After 2 hours of no success, we tried asking about a place to sleep. We were told there is a hotel 5km away, but cycling was out of the question. We asked about camping in the area, but with no success. Then Rami decided to try his luck at the gas station across the road. A truck driver who was planning to spend the night at the gas station suggested we sleep in his empty lorry. Rami said there is no chance his wife will accept it, but, surprise – surprise, Gal agreed.
We cooked our dinner in the small kitchen of the gas station while the truck drivers helped us with ingredients. Later we opened our mattresses and had a romantic night in the back of the red truck.
The next morning we hitched anther truck to the center of Mersin, understanding how huge the city is.

This is the end 06/11/07
We tried to hitch towards Alanya (we didn’t have enough time to cycle all the way there). After waiting more than an hour, Saadat, a local on a mountain bike, approached us and asked (in English) how he can help. We told him the story and he told us that no one will take us and worse – that the road is extremely dangerous for cycling. He recommended a night bus (no day busses because the road is too busy and narrow for busses during the day). He invited us to his garage, from where we can call the bus station.
It was a motorcycle garage and all the guys welcomed us. They made a few calls and took Rami on a scooter to one of the bus stations to buy the tickets for the 21:30 bus. We had many hours to kill, so they took us to the house of Yismaiils’ family. They lit a fire to boil water for a fantastic shower, spoiled us with food and gave a room on the roof to rest in till the evening. They treated us like family.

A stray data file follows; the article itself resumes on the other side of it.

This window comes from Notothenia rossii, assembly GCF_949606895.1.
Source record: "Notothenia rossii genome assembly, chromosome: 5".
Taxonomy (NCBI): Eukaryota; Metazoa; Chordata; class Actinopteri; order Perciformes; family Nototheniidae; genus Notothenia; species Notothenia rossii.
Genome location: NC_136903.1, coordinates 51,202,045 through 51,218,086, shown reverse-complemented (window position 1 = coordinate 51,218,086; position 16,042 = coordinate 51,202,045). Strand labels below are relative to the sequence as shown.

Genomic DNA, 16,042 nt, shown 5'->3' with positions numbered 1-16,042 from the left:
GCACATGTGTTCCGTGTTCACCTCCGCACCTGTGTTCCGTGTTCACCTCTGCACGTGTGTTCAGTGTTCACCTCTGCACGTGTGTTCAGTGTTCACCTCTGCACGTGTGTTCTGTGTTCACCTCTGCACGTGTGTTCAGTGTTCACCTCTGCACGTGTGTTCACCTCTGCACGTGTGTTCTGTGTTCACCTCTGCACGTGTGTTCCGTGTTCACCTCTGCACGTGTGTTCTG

At that point we truly understood that our bicycle trip is over.
At night they gave us a bag of oranges and took us to the bus station with their pick-up truck.
The bus didn’t allow us to board – no room for the luggage. We waited 45 minutes for the next bus. This time Rami was more assertive, and we were on the bus.

Yismaiil and the family.

On the roof, listening to the preyer (and the cell hpone at the end).

The guys in the garage.

Alanya 07/11/07
We were dropped at Alanya bus station at 05:00. It was still dark. We cycled to the beach and waited for the town to wake up. We found a nice hotel a block from the beach. Luckily, the bus station was far from the city center, which was a bit too touristy for us. We had 2 too long days till the boat arrived.

Sunrise on the beach.
And sunset.

Iris 09/11/07
The “Iris” arrived. We went on board and got our claustrophobic room. We got a bit of a culture shock from the Israelis on board - it has been a long year!

The "Iris" on the horizon.
Alanya fort.

The next day we sailed off. The views of Alanya and the coast were spectacular.
Gal was sea-sick in the evening, while Rami attacked again the terrible food.
We woke up to see the sunrise over the Carmel, a small hill behind Haifa.